Annir is a non-partisan digital initiative specialized in raising awareness about Media & Information Literacy and Digital Safety. Annir works on creating safer digital spaces for Libyan internet users through promoting the culture of verification, critical analysis of content on the network and encouraging responsible information sharing. Annir also conducts factchecking and reports local harmful content to social media platforms.
This is I Am Here International.
One hundred and fifty thousand people all around the world, who take action every day of the year on social media against hate speech and disinformation to counter hatred, protect the targeted and inspire people to speak out to defend human rights and freedom of speech.
I Am Here International is an apolitical, non-religious, non-profit international organization. Its vision is to create an internet without hate and misinformation to ensure and maintain a democratic and inclusive society.
The ICFJ Knight Fellowship programme in Nigeria is building collaborations among journalists, fact checkers and social media influencers to combat misinformation about health and other critical issues in Nigeria. With more than 33 million monthly Facebook users and 25 million monthly Twitter users, Africa’s most populous country is known for a lively and free-wheeling social media climate replete with rumors and false information.
Center for Media Research – Nepal (CMR Nepal) is an autonomous, research and policy-oriented, not-for-profit non-governmental policy think tank registered with Nepal Government and Social Welfare Council and is based in Kathmandu, the capital of Nepal.
CMR-Nepal’s main focus is to enhance the knowledge content of policy making and media development by conducting researches aimed at informing Nepal’s policymakers and media stakeholders.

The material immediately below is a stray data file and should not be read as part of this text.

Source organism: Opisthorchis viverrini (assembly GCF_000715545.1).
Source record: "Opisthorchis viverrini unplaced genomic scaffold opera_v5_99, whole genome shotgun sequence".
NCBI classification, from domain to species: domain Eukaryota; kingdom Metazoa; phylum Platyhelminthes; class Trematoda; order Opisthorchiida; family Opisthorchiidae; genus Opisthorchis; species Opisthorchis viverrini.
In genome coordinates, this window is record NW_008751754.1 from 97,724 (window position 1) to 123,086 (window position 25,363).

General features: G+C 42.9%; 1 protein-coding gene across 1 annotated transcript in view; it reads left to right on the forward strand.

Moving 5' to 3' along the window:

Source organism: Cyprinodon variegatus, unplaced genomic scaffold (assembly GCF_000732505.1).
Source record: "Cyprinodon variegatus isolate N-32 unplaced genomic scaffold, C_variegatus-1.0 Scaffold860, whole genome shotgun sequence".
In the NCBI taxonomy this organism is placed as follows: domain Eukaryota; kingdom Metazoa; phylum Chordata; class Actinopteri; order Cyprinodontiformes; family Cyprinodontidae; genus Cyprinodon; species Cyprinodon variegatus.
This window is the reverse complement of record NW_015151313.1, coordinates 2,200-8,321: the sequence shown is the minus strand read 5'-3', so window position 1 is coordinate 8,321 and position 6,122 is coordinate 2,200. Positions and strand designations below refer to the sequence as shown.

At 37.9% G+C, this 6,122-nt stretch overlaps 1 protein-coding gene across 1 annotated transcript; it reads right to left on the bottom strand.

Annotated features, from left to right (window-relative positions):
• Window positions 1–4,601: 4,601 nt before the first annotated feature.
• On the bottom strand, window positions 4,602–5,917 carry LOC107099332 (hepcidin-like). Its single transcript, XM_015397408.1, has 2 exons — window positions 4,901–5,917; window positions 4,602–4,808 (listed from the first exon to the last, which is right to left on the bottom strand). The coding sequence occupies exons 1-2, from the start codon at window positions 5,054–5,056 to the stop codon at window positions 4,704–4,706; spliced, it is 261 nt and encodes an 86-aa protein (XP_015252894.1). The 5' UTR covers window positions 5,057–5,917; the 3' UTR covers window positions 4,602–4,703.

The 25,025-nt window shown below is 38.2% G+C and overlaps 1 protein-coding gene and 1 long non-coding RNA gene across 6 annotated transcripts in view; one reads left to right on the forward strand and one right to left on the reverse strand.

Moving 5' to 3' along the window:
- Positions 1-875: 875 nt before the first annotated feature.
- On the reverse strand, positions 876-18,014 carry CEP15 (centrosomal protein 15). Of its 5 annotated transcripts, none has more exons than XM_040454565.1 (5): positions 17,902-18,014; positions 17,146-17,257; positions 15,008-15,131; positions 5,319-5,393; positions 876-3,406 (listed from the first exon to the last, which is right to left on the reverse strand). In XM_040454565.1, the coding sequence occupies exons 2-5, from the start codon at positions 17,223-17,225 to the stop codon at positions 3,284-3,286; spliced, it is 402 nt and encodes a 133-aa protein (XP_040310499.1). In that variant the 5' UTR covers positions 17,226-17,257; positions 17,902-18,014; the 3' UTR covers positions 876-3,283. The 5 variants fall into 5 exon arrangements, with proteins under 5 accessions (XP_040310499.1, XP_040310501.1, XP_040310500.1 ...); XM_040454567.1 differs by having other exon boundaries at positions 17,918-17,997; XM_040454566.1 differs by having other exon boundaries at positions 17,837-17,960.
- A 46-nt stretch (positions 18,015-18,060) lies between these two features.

Name It. Change It releases research projects and studies demonstrating gender-based challenges women face from the media when they run for office. In the past, they have published studies revealing where voters saw the most media sexism during the 2016 elections and conducted surveys on media coverage of women candidates’ appearance. The results of these reports continue to raise awareness about this growing issue and support their guides on best practices for gender-neutral coverage of women candidates.
A training workshop curriculum on how to set up an online support network, create textual and visual counterspeech content, and deploy a counterspeech campaign. The “Hacking Hate Speech” session focuses on countering online hate speech, including learning how to conduct simple threat modelling, identify attackers, and develop strategies to mitigate hate speech.
The purpose of this handbook is to increase public communicators' awareness and understanding of information influence campaigns and develop their ability to respond. The handbook will help public communicators' to recognize common influence techniques more easily and provide them with a toolbox of proactive solutions that can be used to design the most appropriate response. This handbook does not provide a one-size-fits-all solution or a checklist of steps to tick off.
The Election Observation Mission (La Misión de Observación Electoral, MOE) is an election observer group based in Colombia. In the 2019 Colombia elections and in others, including the 2016 peace referendum, they have formed partnerships with Facebook and Twitter both for creating awareness of voting processes and other democratic issues throughout hashtags and online campaigns, and also set up systems for reporting harmful content on those platforms. MOE also worked with a network of universities for online and media monitoring of content during the 2019 elections cycle.
The Dangerous Speech Project was founded in 2010 to study speech (any form of human expression) that inspires violence between groups of people – and to find ways to mitigate this while protecting freedom of expression. We work primarily in four areas: